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100 CHAPTER 5 MODELING PEDESTRIAN TRA VEL TIME ALONG TRAVEL PATH WITH CONSIDERATIONS OF VEHICLE INTERACTIONS This chapter provides a methodology to estimate pedestrian travel time along travel path with considerations of pedestrian vehicle interactions. We focus on p edestrian crossing location and pedestrian link delay. The objective is to obtain a comprehensive model to estimate pedestrian travel time at the path level for pedestrian operations evaluation purposes ; and such a model can also be used for predicting the travel time before the tri p. Section 5.1 provides an overview of the methodolog ical framework for modeling pedestrian travel time along travel path. Section 5.2 presents the data collection procedure and site description s Section 5.3 presents the model for determining pedestrian crossing location and the respective probability. Section 5.4 presents the model for estimating pedestrian link delay due to crossing opportunities and potential vehicle pedestrian interactions. Section 5.5 elaborates the overall pedestrian travel time est imation model along with a numerical example. A summary of this chapter is provided in Section 5.6 5.1 Methodological Framework Pedestrian travel time at the path level is a quantitative measure that includes pedestrian movement, crossing and pedestrian v ehicle interactions. Only a few studies analyzed this and these did not consider the possible vehicle interactions and the variabilities in pedestrian behavior. Therefore, to obtain a comprehensive model for pedestrian operations evaluation purposes, we pr opose developing a method to estimate pedestrian travel time at the path level. A data driven methodology is proposed. Recording pedestrians as they travel along their paths (an adaptation of the floating car method) with GPS recording the real time locat ion and travel speed is suggested as an approach to collect data. Data include pedestrian travel time at each component of the path, pedestrian crossing location (signal intersections,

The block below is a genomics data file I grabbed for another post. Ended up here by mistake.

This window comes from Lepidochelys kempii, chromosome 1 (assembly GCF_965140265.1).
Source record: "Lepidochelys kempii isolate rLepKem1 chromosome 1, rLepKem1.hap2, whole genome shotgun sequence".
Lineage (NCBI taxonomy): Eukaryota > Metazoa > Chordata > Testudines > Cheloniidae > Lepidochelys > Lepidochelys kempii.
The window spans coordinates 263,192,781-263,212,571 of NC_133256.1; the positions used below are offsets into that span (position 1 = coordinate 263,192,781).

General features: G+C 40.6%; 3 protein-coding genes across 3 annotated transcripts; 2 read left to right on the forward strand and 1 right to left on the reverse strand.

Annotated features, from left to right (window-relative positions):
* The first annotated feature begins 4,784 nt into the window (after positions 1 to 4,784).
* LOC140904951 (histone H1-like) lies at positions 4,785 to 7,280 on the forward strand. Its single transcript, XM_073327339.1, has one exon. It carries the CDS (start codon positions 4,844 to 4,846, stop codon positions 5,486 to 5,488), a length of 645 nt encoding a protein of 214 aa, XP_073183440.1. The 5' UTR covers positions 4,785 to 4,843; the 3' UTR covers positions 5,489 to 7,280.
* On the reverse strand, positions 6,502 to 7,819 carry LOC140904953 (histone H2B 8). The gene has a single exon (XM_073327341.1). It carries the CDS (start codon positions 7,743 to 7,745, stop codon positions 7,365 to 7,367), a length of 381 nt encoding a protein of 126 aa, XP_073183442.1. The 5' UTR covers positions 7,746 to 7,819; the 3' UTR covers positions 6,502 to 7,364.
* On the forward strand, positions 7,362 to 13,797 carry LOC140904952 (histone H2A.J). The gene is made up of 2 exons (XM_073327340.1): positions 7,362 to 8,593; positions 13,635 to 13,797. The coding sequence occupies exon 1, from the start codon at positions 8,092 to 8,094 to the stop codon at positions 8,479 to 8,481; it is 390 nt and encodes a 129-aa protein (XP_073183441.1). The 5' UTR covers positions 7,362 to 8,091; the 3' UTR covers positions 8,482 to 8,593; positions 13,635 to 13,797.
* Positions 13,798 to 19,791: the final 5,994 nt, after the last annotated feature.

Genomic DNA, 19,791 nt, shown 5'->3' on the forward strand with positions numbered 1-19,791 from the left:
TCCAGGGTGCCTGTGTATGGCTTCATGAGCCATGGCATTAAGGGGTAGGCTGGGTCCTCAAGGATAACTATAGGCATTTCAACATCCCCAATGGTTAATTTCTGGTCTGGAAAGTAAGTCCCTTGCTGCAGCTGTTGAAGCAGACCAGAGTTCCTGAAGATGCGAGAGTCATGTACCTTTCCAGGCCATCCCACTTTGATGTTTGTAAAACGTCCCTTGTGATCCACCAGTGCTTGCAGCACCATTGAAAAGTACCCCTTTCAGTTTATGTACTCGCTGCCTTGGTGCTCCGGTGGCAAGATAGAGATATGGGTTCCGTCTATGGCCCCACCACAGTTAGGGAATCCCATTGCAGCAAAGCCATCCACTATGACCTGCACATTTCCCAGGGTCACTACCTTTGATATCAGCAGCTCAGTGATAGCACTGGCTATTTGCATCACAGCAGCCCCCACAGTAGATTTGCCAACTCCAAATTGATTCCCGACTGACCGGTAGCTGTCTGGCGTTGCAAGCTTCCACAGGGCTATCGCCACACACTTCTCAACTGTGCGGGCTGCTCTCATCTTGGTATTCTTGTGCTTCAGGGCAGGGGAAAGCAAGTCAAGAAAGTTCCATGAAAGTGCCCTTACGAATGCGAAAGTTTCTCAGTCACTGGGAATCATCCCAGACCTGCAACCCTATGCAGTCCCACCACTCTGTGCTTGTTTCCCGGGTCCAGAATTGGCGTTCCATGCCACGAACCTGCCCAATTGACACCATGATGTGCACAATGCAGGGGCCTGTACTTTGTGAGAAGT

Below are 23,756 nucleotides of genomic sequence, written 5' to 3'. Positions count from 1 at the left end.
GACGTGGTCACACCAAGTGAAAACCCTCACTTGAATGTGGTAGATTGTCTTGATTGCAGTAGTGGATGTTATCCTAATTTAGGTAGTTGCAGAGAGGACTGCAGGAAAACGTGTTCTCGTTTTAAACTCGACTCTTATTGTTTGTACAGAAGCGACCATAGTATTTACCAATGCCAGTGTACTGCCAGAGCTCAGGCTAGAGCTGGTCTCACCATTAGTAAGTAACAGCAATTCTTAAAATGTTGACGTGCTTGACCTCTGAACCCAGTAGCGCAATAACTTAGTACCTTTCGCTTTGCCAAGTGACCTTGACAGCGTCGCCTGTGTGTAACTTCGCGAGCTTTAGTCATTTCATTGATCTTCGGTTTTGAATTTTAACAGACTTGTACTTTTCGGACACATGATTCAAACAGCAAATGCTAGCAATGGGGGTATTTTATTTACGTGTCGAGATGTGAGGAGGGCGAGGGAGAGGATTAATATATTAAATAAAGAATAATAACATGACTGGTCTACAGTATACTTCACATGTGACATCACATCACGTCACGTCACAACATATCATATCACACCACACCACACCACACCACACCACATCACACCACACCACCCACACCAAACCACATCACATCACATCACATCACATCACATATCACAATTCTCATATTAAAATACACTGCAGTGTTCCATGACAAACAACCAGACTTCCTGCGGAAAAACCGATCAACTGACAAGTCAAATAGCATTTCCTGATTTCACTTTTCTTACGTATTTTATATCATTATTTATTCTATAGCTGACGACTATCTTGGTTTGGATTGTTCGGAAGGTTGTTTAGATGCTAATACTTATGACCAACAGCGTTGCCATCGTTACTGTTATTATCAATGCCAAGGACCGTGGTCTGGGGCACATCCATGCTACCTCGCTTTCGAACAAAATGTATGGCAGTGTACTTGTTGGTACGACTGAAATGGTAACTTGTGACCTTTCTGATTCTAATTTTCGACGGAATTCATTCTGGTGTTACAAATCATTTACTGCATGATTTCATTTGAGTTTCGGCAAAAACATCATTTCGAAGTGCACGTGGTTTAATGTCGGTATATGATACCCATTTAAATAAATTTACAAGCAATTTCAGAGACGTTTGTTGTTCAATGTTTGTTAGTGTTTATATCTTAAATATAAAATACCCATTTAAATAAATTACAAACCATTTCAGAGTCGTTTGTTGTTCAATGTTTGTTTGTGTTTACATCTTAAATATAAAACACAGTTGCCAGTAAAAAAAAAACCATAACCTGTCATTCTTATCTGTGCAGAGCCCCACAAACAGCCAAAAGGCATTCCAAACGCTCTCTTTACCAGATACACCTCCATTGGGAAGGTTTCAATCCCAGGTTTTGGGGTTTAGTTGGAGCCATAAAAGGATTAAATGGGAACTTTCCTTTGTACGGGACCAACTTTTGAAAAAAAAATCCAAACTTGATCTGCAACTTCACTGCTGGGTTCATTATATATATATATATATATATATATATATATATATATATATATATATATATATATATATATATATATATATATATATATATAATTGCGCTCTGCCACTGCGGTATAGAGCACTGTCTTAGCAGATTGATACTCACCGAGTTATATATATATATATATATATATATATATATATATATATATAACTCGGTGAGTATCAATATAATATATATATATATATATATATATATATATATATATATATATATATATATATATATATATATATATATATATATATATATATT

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101 unsignalized/midblock crossing, or jaywalking), pedestrian individual c haracteristics (gender, age), roadway characteristics (shoulder width, number of lanes, crossing facilities, signals), and traffic conditions (traffic volume, average travel speed). Distributions of overall pedestrian travel time as well as walking time an d delay time at each location can be obtained. First, a pedestrian crossing location selection model is developed using data from the field observations. A sequential model is fitted to predict the probability of crossing at different facilities as well as the expected crossing delay at one crossing link. Furthermore, the relationship/dependence between pedestrian movement and crossing behavior is examined by estimating the pedestrian link delay due to crossing opportunities and probabilities. Finally, the total travel time along travel path is estimated as the summation of expected crossing delay at each crossing link, link delay, and link walking time. Figure 5 1 shows the methodological framework. 5.2 Data Collection Pedestrian crossing data from three lo cations were collected: Gainesville, FL, Orlando, FL and Washington, D.C A total of 375 crossing events were collected. The f loating pedestrian method (an adaptation to floating car method) was used to collect the data using a data acquisition system. The participant randomly join the pedestrians and walk as the prevailing speed of the nearby pedestrians to complete the route with GPS device recording the speed and travel path. Once one route is completed, the participant randomly wait s for another pedestr ian platoon to start the next trial. Time periods for the data collection include peak and off peak for mornings and afternoons (each city has its specific peak time). Table 5 1 shows the data collection time and location for each city. Figure 5 2a is a sn apshot of the data collection app and Figure 5 2b shows one data example which was collected in Washington, D.C. In general, the following data were collected: Pedestrian trajectory, age, gender;